Fernarnd Lee Allart will face felony charges for cheating livestock customers when weighing cattle by putting magnets on scales, which is similar to a butcher pushing down with his thumb on a scale to increase the weight of meat. (Dayton Daily News story>>)
Cheating with a scale is not a new practice. Here’s an excerpt, edited into new paragraphs, from a magazine warning about salespeople cheating consumers (or tradespeople cheating housewives), from 1911:
At the recent budget exhibit in New York, Commissioner Clement J. Driscoll, of the Bureau of Weights and Measures, displayed among instruments that he had seized practically every kind of scale, weight, and measure used in the United States, and every piece was crooked.
There were bushel baskets with inner linings that reduced the capacity one third;
wooden measures with false bottoms that reduced the capacity two thirds;
and large oil-cans with smaller ones soldered inside of them that reduced the capacity forty to eighty per cent.
Wooden measures had been reduced in capacity after being officially sealed and marked;
others had been driven full of nails so they could not be packed tight.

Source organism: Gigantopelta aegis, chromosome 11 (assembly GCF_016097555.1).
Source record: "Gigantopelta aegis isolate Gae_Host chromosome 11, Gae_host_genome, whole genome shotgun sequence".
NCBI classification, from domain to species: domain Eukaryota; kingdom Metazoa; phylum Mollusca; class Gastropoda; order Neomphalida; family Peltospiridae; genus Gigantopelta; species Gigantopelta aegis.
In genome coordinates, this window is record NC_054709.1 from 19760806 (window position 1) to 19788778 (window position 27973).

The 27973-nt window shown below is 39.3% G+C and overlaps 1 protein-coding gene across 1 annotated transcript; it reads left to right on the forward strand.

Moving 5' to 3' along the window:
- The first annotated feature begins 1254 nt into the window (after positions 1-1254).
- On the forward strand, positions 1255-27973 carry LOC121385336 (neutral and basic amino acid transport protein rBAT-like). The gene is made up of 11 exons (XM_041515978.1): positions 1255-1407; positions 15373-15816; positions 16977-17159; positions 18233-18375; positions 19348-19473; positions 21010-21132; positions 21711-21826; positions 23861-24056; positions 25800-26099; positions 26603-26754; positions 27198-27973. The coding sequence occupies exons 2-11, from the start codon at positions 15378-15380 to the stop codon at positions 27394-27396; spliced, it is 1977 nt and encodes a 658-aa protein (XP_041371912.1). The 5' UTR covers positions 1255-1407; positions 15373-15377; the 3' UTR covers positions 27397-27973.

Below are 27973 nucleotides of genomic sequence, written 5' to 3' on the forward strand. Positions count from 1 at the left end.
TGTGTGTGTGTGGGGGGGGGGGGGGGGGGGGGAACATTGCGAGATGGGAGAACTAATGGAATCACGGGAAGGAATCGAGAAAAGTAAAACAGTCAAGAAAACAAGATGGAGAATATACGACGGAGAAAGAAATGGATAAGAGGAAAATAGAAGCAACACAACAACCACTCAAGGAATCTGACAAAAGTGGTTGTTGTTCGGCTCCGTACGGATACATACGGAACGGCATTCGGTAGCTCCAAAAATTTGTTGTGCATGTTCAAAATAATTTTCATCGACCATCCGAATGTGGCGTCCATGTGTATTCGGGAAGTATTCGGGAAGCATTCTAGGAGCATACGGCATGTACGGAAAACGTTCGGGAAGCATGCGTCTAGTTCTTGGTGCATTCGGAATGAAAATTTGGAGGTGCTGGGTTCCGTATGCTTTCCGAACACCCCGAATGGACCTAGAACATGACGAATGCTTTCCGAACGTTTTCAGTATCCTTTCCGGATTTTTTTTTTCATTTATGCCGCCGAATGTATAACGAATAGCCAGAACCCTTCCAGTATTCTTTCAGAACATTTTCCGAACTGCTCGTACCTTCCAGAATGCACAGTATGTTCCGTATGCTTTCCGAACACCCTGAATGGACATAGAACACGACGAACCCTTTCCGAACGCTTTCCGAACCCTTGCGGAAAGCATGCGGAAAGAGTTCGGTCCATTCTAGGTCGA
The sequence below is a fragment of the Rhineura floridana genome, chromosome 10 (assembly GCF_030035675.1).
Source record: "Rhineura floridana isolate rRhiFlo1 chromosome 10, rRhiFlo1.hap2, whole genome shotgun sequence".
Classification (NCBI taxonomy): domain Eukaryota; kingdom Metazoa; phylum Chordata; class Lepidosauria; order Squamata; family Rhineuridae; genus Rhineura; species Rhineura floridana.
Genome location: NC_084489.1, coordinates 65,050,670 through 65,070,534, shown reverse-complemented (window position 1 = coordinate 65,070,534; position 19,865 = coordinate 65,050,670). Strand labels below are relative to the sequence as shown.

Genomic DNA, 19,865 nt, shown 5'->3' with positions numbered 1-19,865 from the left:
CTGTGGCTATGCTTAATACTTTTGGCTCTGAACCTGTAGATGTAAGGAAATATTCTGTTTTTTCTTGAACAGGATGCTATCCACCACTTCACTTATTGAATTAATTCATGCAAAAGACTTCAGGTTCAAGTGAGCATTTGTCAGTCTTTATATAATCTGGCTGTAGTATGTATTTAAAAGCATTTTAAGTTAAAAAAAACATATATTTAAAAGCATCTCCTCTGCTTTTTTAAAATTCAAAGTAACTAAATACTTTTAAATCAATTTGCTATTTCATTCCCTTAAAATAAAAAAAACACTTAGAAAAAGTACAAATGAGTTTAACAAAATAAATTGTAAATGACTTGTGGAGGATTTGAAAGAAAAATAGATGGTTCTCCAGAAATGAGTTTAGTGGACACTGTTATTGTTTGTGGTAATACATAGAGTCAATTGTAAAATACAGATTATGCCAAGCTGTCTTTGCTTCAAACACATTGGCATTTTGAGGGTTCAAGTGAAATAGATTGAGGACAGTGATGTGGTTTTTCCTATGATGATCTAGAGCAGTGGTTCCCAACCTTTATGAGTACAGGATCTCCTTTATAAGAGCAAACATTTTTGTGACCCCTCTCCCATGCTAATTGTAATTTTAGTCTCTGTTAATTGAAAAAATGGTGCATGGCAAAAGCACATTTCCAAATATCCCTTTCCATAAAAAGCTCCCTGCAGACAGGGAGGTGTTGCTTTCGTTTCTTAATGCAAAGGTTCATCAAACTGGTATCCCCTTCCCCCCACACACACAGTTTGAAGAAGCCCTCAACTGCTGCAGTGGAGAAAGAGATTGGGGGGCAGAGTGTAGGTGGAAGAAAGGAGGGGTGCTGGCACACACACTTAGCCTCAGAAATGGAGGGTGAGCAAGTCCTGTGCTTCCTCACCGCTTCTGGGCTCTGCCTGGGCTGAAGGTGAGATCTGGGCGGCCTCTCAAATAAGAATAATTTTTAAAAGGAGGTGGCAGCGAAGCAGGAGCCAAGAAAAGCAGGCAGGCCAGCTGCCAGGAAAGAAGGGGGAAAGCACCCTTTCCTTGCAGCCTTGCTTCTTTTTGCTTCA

Strawberry boxes were 25 percent short, and cranberry measures contained 18 instead of 67 cubic inches.
Even a tiny porcelain pitcher, used to measure a pennyworth of bird-seed, was partly filled with paraffin.
There were scale scoops with their seams filled with lead, and weights sawed off or drilled full of holes. Some of the latter were stuffed with cork and painted over.
Yardsticks had had their ends nibbled off, or several inches skillfully amputated from the center.
There were spring scales, with sliding fronts, such as are used by junk dealers, on which several pounds had to be hooked before an ounce was registered, and others that would register only twenty pounds, no matter how much weight they held.
Then there were scales with their pointers set ahead; computing scales with false computing tables; and scales that balanced without the scale pan.
Pans themselves were shown with putty, tea lead, fat, and other adhesive substances stuck to their bottoms.
Other scales had their internal mechanism so fixed that they were "fast," and still others were abnormally sensitive, so as to jump up and down at the slightest touch.
Most of these scales had been tampered with by the merchants who owned them, but many were made false by the manufacturers. Commissioner Driscoll discovered that one New York firm, with an output of one hundred thousand scales a year, made false scales and advertised that fact by assuring merchants that the scales would soon pay for themselves. These scales were costly. So, too, were the bushel baskets with the inner linings. They cost $18. Similar ones of honest capacity cost $2.
FALSE weights and measures, however, are by no means essential in cheating.
Grocers use liquid measures for dry.
Hucksters wedge rows of vegetables tightly into their measures, thereby forming false bottoms of the vegetables themselves.
Butchers throw meat heavily on sensitive scales, read the weight when the pointer touches the lowest figure, and jerk the meat quickly from the scale pan.